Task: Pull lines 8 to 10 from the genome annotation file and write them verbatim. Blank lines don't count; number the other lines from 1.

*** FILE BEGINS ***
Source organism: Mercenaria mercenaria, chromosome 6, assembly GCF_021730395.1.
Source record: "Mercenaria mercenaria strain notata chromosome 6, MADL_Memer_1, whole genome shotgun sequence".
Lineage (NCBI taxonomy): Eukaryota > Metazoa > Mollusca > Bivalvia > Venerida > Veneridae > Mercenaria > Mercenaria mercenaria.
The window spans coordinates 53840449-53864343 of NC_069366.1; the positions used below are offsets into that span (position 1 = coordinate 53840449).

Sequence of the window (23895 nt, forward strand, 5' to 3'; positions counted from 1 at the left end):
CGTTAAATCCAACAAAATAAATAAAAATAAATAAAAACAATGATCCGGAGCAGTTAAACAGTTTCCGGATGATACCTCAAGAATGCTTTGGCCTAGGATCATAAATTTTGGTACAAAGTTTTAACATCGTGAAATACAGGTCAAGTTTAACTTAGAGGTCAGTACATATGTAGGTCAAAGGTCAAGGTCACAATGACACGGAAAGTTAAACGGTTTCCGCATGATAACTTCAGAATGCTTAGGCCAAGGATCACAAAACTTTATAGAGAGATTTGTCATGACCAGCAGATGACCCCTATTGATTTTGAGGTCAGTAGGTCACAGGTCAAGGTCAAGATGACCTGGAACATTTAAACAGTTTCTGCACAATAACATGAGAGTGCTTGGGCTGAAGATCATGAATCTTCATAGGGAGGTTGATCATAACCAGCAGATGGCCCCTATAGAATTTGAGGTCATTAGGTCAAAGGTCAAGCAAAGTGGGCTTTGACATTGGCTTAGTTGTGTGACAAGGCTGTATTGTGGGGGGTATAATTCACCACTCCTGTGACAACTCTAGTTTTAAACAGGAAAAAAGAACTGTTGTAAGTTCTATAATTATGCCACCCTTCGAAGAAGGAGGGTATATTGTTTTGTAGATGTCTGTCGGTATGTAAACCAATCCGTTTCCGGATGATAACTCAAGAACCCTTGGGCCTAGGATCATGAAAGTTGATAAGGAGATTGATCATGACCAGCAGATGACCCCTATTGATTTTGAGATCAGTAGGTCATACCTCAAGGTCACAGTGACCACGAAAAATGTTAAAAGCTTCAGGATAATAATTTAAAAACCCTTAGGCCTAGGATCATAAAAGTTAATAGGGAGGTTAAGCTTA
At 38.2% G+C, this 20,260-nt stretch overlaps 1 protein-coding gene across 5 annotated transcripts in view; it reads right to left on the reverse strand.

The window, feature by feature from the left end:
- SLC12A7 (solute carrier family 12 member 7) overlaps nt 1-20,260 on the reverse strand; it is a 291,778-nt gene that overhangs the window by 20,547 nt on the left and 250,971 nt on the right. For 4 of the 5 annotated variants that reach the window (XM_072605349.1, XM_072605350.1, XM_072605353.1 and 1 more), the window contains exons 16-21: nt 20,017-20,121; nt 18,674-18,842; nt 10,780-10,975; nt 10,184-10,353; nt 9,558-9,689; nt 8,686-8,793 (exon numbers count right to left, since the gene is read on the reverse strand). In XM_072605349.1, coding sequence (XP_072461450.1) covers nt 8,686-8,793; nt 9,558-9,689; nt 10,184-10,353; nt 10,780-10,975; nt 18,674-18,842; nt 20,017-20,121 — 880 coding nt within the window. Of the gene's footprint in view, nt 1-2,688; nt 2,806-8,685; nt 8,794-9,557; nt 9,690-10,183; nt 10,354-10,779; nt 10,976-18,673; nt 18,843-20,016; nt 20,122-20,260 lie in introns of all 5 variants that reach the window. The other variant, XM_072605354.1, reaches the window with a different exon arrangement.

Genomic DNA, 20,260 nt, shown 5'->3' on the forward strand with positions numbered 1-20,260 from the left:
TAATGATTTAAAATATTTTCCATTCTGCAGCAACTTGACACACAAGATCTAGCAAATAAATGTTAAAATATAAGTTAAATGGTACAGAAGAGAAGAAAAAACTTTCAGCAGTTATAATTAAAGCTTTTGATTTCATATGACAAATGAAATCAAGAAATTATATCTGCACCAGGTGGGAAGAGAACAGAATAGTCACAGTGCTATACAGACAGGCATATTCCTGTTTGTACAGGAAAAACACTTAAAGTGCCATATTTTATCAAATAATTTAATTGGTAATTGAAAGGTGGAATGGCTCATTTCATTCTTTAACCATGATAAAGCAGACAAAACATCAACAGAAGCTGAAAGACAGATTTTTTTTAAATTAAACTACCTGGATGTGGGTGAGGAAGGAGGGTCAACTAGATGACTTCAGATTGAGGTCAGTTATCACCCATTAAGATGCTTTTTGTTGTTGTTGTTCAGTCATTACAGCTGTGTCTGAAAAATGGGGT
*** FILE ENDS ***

The window, feature by feature from the left end:
- SLC12A7 (solute carrier family 12 member 7) overlaps nt 1-20,260 on the reverse strand; it is a 291,778-nt gene that overhangs the window by 20,547 nt on the left and 250,971 nt on the right. For 4 of the 5 annotated variants that reach the window (XM_072605349.1, XM_072605350.1, XM_072605353.1 and 1 more), the window contains exons 16-21: nt 20,017-20,121; nt 18,674-18,842; nt 10,780-10,975; nt 10,184-10,353; nt 9,558-9,689; nt 8,686-8,793 (exon numbers count right to left, since the gene is read on the reverse strand). In XM_072605349.1, coding sequence (XP_072461450.1) covers nt 8,686-8,793; nt 9,558-9,689; nt 10,184-10,353; nt 10,780-10,975; nt 18,674-18,842; nt 20,017-20,121 — 880 coding nt within the window. Of the gene's footprint in view, nt 1-2,688; nt 2,806-8,685; nt 8,794-9,557; nt 9,690-10,183; nt 10,354-10,779; nt 10,976-18,673; nt 18,843-20,016; nt 20,122-20,260 lie in introns of all 5 variants that reach the window. The other variant, XM_072605354.1, reaches the window with a different exon arrangement.

Genomic DNA, 20,260 nt, shown 5'->3' on the forward strand with positions numbered 1-20,260 from the left: